Their stairs, beams and entrance bench are made from reclaimed wood. Half of the house sits on its original slab, which has been polished and serves as the flooring for much of the main level. “We didn’t need to put new materials on top of the concrete,” Chantal explains.

Where there is wood flooring, it’s made from eco-laminate wood from forests managed for sustainability. The lights are LED, the appliances Energy Star and the house, they expect, will be EnerGuide certified.

Solar photovoltaic panels will provide electricity, which will help heat floors, and the house also has a woodstove in the living room.

Some of the energy-efficient features are more expensive – especially the solar panels and the set-up for the rainwater collection system – but the Schauchs are unconcerned about the additional costs because of the benefits to the environment. They’re not off-grid, but they’re doing what they can to conserve energy.

“It’s very difficult in our society to take that step and live off-grid. We are just trying to do things better… that’s all anyone of us can do,” says Chantal.

“You have to have people who lead by example,” adds Mike.

Their rainwater collection system, for example, takes pressure off the town system. “If everyone were to do it, it would be a huge cost savings for municipalities,” he points out.

But the expense or potential cost savings of the energy-efficient systems are not their biggest concerns.

“It’s not really about the dollars and cents,” Mike says. “At the end of the day, it’s about your values.”

“I don’t know how we can not afford to do these things,” says Chantal. “Rather than putting in a really expensive kitchen, we put in a rainwater tank. Rather than having an entertainment room, we have a better structure.”

“Our friends don’t care about that stuff and we don’t either,” says Mike.

After selling their condo in Yaletown two years ago, the couple lived in a 600-square-foot apartment by English Bay until six weeks ago, when they moved into their Crumpit Woods home. It seems huge by comparison.

Mike says a monk once remarked, “It’s OK to live in a big house if at first you live in a small house.”

He’s happy they purged and were careful about not acquiring too many material goods. “You don’t need possessions to feel fulfilled,” Mike says.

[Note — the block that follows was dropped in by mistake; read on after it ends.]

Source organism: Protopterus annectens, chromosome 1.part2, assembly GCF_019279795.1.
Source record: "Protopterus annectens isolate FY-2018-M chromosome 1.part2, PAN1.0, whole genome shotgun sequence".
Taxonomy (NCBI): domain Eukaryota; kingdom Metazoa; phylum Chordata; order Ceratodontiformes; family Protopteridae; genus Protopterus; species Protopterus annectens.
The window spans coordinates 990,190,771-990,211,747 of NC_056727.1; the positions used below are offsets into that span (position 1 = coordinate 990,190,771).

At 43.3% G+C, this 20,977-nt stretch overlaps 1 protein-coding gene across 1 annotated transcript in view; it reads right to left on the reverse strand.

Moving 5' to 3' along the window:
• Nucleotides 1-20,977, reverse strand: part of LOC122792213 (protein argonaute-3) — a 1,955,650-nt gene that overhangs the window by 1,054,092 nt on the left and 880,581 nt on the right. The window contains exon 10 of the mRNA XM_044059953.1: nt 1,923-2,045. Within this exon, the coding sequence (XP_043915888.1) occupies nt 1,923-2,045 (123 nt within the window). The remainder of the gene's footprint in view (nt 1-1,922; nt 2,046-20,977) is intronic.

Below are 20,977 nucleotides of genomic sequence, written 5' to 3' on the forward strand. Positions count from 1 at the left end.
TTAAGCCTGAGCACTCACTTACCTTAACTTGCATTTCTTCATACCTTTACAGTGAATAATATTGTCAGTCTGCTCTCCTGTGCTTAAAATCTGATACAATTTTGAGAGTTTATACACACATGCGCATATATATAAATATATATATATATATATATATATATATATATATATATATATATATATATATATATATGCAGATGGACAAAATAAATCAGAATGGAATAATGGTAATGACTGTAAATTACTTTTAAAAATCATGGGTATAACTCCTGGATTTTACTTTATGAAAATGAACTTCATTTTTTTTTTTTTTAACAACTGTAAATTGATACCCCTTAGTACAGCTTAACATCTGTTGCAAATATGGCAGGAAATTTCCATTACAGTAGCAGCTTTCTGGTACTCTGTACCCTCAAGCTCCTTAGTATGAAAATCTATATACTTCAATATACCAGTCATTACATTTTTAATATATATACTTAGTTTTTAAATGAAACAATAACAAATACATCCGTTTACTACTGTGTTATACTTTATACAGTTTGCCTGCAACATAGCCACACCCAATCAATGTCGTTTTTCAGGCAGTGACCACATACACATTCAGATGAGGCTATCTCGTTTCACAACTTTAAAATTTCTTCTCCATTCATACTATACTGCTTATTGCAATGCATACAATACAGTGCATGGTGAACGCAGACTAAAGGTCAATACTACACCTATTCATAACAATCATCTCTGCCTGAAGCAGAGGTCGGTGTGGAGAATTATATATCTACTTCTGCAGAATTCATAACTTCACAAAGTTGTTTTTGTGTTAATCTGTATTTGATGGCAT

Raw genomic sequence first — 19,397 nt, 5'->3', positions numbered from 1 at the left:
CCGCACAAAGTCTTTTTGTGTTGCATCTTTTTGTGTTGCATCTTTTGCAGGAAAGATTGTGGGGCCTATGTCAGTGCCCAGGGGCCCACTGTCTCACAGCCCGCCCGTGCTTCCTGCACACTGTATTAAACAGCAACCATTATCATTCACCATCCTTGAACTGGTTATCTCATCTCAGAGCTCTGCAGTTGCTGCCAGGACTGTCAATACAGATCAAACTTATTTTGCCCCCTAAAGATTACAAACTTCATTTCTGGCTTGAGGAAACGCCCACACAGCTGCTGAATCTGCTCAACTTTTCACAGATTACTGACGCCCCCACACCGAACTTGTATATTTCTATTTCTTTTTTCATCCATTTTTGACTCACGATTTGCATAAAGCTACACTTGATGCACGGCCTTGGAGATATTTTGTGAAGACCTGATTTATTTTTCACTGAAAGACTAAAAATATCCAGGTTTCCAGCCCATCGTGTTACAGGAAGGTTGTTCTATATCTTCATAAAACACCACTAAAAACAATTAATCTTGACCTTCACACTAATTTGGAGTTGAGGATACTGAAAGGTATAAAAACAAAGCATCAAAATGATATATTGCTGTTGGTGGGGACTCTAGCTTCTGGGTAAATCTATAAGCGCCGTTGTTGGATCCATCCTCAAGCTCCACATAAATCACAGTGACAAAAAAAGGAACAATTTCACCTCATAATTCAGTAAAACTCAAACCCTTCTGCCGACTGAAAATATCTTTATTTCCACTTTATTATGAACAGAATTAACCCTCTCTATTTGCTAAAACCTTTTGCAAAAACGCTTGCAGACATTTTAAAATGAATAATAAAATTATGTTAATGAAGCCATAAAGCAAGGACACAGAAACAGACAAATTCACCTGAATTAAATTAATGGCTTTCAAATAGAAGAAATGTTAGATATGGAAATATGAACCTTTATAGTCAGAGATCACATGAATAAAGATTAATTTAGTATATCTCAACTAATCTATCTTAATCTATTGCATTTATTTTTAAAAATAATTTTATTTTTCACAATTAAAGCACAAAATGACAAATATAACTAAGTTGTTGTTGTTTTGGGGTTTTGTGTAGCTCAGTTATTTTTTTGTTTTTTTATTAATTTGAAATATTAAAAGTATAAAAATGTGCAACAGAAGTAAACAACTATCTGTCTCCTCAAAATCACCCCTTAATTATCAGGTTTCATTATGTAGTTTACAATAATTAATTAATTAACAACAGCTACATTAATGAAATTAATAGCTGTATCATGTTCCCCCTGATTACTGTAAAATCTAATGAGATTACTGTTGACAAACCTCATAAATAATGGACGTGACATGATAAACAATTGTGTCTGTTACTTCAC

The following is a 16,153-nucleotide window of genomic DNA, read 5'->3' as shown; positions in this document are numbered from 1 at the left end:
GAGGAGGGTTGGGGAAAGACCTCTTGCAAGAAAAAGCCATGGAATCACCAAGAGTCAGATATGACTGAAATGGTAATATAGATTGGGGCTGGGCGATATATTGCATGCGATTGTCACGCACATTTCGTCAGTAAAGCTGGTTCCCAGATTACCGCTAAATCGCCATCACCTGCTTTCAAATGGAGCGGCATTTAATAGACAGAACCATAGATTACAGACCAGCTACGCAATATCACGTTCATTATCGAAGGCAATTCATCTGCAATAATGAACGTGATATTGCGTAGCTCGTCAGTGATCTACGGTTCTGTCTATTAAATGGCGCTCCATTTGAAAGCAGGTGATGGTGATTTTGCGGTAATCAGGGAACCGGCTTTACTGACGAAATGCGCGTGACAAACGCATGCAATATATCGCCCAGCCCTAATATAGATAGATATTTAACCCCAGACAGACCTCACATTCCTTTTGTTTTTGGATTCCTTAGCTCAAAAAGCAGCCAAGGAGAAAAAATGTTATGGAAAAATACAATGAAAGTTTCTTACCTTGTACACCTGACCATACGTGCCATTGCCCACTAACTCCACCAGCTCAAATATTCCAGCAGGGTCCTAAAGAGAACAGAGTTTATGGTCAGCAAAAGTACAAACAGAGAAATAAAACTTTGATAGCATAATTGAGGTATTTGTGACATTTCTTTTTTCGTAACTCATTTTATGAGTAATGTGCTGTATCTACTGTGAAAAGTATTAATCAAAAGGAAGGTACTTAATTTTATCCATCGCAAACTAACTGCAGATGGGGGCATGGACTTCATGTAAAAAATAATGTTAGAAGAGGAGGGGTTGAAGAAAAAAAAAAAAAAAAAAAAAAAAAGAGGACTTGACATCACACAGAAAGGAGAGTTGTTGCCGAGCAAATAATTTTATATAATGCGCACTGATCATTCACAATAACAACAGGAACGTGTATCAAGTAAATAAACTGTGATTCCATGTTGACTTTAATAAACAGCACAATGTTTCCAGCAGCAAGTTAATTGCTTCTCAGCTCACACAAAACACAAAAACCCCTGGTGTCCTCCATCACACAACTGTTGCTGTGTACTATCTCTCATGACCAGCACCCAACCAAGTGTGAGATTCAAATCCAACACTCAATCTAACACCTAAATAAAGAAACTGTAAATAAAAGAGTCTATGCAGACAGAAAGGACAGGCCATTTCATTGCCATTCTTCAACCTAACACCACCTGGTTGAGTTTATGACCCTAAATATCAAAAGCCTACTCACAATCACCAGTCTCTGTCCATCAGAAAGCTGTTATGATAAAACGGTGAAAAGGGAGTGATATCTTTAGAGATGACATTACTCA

But they do have a few precious items on display, including wood art created by a friend and a magnetic world map that covers a whole wall. They will put magnets on all the places they have been in the world to date – about 20 countries, including some in the Third World.

“We will be reminded of what we love to do, and reminded of how good we have it here,” says Chantal.

On a long trek in Nepal in 2012, she and Mike met little girls whose education they now sponsor, so their new home also includes a room with bunk beds for one day when the girls will visit. They girls are now seven and 11 years old and live in a remote village of farmers and yak herders, and the Schauchs are ensuring they get an education.

The house also includes another guest room where their niece and nephew or friends from the city can come de-stress in the quieter, back-to-nature Squamish lifestyle.

In the end, it’s not about the house or its features, but rather about building a place where they feel comfortable and that reflects their values.

“It’s not about having a building. It’s about having a home,” says Mike.

The couple is happy to be living in Squamish rather than in the busy city.

“I feel humbled,” says Chantal. “I feel very fortunate. I need that space… that healing, that connection with nature. Now we get to live where we were spending our weekends.”

Mike adds, “I kind of feel like someone is going to pinch me and I will wake up in Toronto.”

@ Copyright 2015 Squamish Chief

Posted: Saturday, August 01, 2015